If you want to strike fear in the heart of any NFL general manager, all you have to do is whisper two little words into their ears.
Other than injuries, nothing seems to create more angst for the NFL team architects than the annual spending budget that's part of the Collective Bargaining Agreement.
Theoretically, the NFL salary cap shouldn’t be that difficult to manage, and it's simply a matter of basic math functions.
The problems occur when players outplay their contracts or, as is more often the case, see their skills start to decline as their annual cap figures rise.
In 2013, the New York Giants found themselves in a bad state of affairs regarding their salary cap—per the most recent NFLPA public cap report, they have just $17,447 of cap space in what’s left of the current league year.
The bad news is that they don’t appear to be in much better shape for the 2014 league year, which starts on March 11.
Per Over the Cap, the Giants have $116,718,676 committed toward their Top 51 total (in the offseason, only the 51 highest contracts count toward a team’s salary cap).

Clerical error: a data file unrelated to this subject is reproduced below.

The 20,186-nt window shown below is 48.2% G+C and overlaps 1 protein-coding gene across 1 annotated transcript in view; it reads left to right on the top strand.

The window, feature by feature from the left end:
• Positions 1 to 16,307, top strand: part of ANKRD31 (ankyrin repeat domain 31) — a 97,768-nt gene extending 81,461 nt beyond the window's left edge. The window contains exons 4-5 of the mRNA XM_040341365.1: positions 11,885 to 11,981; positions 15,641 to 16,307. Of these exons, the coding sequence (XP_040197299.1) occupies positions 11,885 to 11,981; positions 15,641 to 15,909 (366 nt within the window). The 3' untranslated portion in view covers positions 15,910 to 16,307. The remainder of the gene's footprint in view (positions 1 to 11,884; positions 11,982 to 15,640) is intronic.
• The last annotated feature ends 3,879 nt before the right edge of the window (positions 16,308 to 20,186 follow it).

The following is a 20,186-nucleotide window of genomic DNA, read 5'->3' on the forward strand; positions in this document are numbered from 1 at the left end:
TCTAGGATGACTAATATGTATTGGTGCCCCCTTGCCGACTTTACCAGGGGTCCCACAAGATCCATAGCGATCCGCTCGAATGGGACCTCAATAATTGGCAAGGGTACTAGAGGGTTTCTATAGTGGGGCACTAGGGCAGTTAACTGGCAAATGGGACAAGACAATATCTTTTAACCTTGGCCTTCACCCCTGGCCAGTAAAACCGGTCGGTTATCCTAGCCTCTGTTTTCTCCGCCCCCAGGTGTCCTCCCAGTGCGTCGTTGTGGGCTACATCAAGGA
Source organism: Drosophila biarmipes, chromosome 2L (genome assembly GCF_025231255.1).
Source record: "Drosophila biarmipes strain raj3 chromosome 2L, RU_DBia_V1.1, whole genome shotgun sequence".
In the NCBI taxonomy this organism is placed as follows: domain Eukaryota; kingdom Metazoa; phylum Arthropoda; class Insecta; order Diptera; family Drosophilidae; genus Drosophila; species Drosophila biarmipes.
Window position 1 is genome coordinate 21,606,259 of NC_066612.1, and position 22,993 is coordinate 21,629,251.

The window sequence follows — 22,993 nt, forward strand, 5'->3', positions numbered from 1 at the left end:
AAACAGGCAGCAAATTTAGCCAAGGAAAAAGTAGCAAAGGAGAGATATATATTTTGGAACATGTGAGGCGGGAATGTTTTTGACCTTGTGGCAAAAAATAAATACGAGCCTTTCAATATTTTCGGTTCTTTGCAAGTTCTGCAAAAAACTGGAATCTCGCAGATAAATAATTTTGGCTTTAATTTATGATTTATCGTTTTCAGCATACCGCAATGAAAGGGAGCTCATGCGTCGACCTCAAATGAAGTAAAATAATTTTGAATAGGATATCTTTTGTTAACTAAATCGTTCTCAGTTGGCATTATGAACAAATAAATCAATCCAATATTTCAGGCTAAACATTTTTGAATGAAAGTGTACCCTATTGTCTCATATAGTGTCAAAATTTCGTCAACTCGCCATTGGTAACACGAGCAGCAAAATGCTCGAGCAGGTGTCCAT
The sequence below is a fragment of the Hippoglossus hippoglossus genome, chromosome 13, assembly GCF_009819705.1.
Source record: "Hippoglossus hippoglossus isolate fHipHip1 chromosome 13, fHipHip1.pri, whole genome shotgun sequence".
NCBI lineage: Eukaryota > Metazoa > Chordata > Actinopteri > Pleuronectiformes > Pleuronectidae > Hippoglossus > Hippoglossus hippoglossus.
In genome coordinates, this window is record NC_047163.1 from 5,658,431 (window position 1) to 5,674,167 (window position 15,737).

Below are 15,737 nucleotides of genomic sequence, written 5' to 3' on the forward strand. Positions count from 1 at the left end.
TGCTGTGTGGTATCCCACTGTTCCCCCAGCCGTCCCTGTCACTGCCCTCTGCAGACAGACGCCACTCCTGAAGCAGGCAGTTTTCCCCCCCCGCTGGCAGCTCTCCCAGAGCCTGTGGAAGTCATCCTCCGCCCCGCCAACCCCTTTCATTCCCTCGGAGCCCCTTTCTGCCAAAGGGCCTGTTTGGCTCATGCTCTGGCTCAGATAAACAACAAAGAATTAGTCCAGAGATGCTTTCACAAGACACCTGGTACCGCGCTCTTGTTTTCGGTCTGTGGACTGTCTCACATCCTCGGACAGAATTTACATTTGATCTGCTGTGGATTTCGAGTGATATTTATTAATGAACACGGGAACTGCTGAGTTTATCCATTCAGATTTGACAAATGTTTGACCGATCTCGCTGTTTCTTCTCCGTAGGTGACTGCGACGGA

According to USA TODAY, the projected 2014 cap is expected to be approximately $126.3 million.
If that is indeed the magic number teams will have to work with, the Giants will have approximately $9.581 million in cap space to re-sign players like linebacker Jon Beason and defensive tackle Linval Joseph, as well as address the numerous glaring holes in their roster along the offensive line.
If the Giants hope to address their roster's holes. they’re going to have to clear more space.
Obviously, one way to do so would be to address the contracts of quarterback Eli Manning and safety Antrel Rolle, both of who currently count for a whopping $29.65 million, or 23.4 percent of the projected 2014 cap.
However, team CEO John Mara told reporters at the end of the season that he didn't think the team needed to go that route.
“It’s certainly something we’re going to talk about," Mara said via Tom Rock of Newsday. "It depends on how aggressive we want to be in free agency."
If the Giants stand pat with those two contracts, they'll instead have to trim some fat off their 2014 salary cap. In this slideshow, we'll look at six players who could be cap casualties that could result in an additional $14 million of cap space becoming available.
Unless otherwise noted, all statistical information is from Pro Football Focus (subscription required); all salary cap information is from Over the Cap; and all quotes and other information obtained firsthand unless otherwise sources.
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